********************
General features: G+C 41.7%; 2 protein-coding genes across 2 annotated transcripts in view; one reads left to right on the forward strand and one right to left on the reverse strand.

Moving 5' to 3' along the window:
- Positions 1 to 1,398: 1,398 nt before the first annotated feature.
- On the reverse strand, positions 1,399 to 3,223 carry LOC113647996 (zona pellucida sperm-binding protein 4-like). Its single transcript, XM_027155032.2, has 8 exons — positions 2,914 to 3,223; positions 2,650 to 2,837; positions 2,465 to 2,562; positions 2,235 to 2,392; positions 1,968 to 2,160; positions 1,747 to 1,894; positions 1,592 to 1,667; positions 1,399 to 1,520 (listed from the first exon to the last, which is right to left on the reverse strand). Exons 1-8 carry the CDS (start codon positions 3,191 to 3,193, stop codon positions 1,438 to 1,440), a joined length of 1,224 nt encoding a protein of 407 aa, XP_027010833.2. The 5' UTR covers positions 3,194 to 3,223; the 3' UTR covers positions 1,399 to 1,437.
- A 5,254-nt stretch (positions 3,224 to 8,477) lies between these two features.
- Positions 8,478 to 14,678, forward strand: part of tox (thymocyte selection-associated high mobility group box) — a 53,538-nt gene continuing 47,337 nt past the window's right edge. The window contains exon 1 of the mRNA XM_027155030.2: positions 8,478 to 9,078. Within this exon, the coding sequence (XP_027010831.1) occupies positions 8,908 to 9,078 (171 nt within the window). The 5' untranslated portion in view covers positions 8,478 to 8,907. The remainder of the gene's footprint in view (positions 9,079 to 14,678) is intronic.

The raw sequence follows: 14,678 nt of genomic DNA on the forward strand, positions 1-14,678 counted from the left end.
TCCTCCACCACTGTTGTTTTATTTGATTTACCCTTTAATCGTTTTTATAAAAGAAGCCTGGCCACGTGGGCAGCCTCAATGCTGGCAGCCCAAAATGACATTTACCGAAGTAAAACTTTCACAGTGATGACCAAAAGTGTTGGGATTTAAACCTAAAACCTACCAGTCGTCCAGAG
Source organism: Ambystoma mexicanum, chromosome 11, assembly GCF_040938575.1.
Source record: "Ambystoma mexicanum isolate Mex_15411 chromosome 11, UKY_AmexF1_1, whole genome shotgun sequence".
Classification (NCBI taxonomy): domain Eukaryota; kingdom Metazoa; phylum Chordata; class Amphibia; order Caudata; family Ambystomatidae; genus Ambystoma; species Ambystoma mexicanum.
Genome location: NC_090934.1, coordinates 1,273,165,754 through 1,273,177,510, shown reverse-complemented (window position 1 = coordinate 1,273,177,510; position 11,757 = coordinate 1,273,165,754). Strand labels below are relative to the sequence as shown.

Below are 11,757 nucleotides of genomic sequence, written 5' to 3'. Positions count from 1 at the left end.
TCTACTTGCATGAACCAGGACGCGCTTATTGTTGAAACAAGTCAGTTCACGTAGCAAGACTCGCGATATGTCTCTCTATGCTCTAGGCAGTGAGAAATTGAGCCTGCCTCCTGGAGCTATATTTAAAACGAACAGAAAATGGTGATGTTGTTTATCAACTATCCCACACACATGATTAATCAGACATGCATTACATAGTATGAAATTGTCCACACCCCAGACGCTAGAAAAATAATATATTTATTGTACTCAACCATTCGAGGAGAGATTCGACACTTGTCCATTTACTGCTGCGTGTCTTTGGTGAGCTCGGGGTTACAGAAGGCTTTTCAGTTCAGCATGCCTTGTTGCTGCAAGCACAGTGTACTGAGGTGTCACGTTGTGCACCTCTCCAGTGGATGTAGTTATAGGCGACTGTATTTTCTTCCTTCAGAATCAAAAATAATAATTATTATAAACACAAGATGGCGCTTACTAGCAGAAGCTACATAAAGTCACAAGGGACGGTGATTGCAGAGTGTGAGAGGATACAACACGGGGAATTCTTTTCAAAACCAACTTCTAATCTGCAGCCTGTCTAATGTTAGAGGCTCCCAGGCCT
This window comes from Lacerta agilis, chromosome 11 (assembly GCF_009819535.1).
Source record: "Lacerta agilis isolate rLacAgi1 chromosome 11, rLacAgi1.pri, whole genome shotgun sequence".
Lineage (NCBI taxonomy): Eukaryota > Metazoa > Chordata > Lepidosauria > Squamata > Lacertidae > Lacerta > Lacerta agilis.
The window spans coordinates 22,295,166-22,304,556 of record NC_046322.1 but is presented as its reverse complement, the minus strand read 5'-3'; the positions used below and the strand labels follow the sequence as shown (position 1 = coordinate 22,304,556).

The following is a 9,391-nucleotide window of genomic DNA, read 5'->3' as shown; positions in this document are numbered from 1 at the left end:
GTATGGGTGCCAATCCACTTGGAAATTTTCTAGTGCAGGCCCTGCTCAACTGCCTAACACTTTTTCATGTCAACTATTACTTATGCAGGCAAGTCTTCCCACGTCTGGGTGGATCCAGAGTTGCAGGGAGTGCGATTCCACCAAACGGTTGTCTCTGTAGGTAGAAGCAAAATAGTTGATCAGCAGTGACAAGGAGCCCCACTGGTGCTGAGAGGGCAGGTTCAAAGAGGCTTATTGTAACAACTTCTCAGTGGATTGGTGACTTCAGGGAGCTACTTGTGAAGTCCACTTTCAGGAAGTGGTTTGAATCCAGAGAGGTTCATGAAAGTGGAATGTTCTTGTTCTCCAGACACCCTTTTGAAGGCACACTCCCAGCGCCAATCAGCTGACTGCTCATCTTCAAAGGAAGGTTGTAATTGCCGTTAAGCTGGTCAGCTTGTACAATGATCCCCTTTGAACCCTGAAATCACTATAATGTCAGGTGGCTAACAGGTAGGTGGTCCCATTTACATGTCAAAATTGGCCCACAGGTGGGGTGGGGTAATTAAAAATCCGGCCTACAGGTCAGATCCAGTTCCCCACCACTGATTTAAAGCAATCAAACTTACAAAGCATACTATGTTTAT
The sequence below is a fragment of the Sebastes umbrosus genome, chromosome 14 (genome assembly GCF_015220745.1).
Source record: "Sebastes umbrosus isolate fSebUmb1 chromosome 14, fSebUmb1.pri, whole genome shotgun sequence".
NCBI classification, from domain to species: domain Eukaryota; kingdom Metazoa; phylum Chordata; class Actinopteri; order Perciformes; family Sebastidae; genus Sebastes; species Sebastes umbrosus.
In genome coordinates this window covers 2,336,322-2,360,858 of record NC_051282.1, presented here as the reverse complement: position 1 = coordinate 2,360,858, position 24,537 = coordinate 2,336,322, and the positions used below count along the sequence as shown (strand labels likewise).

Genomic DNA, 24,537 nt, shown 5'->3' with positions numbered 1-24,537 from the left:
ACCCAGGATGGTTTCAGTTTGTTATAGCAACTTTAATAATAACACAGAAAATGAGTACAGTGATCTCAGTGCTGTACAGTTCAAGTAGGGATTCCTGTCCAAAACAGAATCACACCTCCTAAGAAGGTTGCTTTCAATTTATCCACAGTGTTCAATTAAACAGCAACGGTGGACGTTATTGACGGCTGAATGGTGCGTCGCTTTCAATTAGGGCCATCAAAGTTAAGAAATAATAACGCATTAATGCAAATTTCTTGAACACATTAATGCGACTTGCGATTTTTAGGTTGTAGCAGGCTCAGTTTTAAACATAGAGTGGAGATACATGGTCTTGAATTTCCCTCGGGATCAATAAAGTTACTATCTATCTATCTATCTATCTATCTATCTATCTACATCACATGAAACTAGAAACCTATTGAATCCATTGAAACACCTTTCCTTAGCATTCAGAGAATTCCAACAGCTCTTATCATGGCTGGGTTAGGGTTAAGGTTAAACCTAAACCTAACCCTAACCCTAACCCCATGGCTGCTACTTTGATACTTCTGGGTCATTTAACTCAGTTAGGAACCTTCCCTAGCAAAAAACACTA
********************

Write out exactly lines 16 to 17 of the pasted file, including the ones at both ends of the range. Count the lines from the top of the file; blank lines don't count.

Source record: "Lacerta agilis isolate rLacAgi1 chromosome 11, rLacAgi1.pri, whole genome shotgun sequence".
Lineage (NCBI taxonomy): Eukaryota > Metazoa > Chordata > Lepidosauria > Squamata > Lacertidae > Lacerta > Lacerta agilis.